March 7, 2014, by Nicola Royan
Ross Balzaretti, Thinking about Ravenna
A guest blog by Dr Ross Balzaretti, History, University of Nottingham
Judith Herrin is one of those (all too rare) historians who asks and answers unexpected questions, and her forthcoming IMR lecture ‘Rethinking Ravenna: The Ostrogothic Inheritance’ (5.30pm, 27 March 2014, A41, Clive Grainger Building, University Park) will no doubt do just that. I am looking forward to it enormously as Professor Herrin is one of the outstanding scholars of Byzantium, the author of many books including The Formation of Christendom (1987), a classic account of the so-called ‘Dark Ages’, two which have explored the histories of Byzantine women (Women in Purple: rulers of Medieval Byzantium, 2001 and Unrivalled Influence: Women and Empire in Byzantium, 2013), and much else besides. She has also breeched the apparent divide between academic and popular history with great success, most brilliantly in her fascinating book Byzantium: the Surprising Life of a Medieval Empire (London, 2007). There she tells the story of how as a schoolgirl she first experienced the mosaics in Ravenna on a trip with her mother after the Second World War: ‘Off we went from Milan in a rented Fiat Cinquecento to see the mosaic panels that commemorate Justinian and Theodora. Only later did I wonder why portraits of the rulers of Byzantium who never went to Ravenna flanked the approach to the altar in the church of San Vitale. Why are they there?’ (p. 61). The ability to nuance the obvious historical question (rather than a simple ‘why’ we get ‘why there and why then?’) is typical of Herrin’s approach to this well-worn subject.
My own encounter with Ravenna was more mundane. Returning from a conference in San Marino in September 1994 I spent a day there, wandering from church to church trying to dodge the (other) tourists in time-honoured fashion. The place made a great impression. The vast churches (especially San Vitale and Sant’Apollinare) with their glittering mosaics can hardly fail to stun an early medievalist. No photograph – and this town must be amongst the most photographed anywhere – can prepare you for the scale and splendour of the Late Antique remains. But for me the sense of Ravenna as a quiet backwater impressed more, somewhere of enormous romantic charm, a place which time has somehow left behind just so we can have our own direct experience of a once-great Empire.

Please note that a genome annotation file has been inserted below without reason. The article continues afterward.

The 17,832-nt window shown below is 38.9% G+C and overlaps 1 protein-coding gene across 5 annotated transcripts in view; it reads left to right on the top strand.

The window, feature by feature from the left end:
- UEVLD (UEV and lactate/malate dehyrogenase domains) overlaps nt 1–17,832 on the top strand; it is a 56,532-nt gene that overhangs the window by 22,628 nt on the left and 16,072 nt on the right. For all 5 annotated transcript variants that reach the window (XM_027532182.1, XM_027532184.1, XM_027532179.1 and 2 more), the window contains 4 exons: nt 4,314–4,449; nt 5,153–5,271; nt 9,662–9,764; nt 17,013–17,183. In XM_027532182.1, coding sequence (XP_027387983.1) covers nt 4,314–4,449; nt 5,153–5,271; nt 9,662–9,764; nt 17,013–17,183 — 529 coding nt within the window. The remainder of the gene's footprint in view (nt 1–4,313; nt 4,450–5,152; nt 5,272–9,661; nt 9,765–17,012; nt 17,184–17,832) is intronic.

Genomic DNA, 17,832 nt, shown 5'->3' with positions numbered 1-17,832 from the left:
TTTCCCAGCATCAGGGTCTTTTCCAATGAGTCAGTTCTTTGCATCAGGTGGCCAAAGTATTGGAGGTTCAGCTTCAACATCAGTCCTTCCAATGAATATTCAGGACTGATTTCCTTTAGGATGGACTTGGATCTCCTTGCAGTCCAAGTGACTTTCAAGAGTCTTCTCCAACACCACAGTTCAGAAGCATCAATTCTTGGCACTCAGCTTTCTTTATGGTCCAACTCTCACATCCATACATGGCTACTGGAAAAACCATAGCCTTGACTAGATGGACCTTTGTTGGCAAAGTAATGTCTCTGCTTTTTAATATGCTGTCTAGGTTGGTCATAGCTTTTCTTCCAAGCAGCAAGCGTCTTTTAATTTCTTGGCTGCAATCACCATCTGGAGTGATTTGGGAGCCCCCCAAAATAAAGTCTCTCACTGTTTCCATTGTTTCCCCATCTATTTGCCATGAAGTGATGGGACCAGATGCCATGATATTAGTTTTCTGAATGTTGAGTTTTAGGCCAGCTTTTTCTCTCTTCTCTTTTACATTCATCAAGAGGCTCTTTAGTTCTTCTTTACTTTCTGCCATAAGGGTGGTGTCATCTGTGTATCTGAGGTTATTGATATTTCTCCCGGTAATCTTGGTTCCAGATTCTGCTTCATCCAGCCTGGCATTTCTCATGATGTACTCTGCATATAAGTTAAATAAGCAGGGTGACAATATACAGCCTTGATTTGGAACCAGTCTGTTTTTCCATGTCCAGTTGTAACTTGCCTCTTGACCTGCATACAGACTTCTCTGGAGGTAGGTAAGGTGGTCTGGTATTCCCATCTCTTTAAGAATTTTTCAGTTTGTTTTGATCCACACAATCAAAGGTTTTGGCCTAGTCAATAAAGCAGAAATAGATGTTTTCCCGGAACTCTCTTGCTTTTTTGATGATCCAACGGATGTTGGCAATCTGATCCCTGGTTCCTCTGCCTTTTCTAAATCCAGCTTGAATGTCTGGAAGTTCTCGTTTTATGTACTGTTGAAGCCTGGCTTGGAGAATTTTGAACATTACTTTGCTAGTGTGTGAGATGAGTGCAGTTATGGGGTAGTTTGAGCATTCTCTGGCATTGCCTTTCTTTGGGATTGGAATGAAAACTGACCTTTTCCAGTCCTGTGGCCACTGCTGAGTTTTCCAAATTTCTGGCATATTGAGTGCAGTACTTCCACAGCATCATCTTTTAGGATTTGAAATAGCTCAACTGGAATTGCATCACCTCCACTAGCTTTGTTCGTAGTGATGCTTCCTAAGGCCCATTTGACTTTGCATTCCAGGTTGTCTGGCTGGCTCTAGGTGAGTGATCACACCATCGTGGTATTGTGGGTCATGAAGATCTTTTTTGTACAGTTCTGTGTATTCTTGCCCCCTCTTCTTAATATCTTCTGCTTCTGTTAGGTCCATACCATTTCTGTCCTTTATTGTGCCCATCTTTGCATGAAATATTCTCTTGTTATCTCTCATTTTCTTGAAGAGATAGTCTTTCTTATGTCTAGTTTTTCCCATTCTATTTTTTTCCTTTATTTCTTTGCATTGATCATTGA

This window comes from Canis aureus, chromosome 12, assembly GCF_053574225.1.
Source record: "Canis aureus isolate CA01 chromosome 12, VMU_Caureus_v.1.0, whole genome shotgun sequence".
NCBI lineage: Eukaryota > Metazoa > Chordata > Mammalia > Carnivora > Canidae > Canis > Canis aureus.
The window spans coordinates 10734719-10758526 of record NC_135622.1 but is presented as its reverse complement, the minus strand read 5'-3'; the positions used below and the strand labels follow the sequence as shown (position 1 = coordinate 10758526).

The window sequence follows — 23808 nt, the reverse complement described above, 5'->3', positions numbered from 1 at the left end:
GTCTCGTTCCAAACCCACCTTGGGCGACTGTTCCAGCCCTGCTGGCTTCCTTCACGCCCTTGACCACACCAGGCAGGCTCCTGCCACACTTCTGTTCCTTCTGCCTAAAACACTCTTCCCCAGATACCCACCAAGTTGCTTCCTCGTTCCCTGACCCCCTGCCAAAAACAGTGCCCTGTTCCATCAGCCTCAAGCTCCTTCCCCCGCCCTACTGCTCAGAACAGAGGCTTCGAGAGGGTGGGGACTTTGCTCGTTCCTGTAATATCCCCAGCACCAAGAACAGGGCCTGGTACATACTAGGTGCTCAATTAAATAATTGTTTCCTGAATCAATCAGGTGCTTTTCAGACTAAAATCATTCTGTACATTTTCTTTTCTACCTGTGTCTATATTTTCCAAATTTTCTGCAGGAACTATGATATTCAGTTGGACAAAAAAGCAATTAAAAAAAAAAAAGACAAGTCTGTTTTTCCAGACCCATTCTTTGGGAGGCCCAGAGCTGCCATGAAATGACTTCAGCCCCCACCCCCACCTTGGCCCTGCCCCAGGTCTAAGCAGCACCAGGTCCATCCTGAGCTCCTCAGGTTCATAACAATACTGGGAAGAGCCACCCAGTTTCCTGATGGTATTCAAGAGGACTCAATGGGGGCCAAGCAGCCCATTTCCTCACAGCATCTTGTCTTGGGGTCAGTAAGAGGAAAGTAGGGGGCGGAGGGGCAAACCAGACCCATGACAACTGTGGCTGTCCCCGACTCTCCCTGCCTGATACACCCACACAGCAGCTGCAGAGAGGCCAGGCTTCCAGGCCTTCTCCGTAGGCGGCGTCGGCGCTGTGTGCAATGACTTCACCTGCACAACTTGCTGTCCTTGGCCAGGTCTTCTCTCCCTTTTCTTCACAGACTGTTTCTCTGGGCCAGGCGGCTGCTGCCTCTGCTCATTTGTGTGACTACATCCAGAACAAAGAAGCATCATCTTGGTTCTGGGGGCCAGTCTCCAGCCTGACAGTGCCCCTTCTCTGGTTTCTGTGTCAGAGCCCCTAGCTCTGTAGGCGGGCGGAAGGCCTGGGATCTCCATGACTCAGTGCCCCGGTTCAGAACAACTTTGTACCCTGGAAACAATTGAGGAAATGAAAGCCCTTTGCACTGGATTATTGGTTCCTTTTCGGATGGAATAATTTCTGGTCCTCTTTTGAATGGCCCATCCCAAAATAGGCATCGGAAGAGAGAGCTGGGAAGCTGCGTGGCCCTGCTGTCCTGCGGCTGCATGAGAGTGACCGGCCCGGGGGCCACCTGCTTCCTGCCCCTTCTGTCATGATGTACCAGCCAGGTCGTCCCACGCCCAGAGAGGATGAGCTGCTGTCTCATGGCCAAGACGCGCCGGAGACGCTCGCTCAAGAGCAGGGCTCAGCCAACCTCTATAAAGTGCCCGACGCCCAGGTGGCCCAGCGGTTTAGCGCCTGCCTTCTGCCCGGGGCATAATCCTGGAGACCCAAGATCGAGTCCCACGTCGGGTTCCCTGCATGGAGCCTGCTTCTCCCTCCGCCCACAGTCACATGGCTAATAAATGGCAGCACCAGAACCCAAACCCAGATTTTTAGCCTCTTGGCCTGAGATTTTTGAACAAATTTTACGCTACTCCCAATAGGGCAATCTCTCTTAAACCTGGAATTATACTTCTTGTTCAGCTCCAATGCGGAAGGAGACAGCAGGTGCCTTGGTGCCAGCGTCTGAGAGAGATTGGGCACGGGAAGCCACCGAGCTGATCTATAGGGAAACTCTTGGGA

This sense of decayed magnificence was probably also apparent to Charlemagne when he famously acquired old columns and marble from Ravenna to help build his own great church at Aachen, modelled on San Vitale (Einhard, Life of Charlemagne, chapter 26), having first asked permission to do so from Pope Hadrian I as good Carolingian rulers were meant to do. Charlemagne’s father Pippin had conquered Ravenna in 756, removed it from Lombard control and refused to return it to Constantine V, then emperor of Byzantium, who had asked him nicely to do so. Pippin gave it to the Pope in Rome instead, just about the most offensive thing you could do to a Greek emperor! By that time Ravenna had long slipped from effective Byzantine control, as had other parts of Italy, including Liguria on the opposite side of the peninsula. Charlemagne himself visited Ravenna more than once, but what he made of his experience is unknown. Charlemagne, like Herrin, like me, and like countless other tourists, must also have gazed on the mausoleum of Theodoric the Ostrogoth, another of the great relics of Ravenna, and one which can be viewed inside and outside in excellent photographs by Genevra Kornbluth, which should whet appetites for what Professor Herrin has in store for us when she visits Nottingham.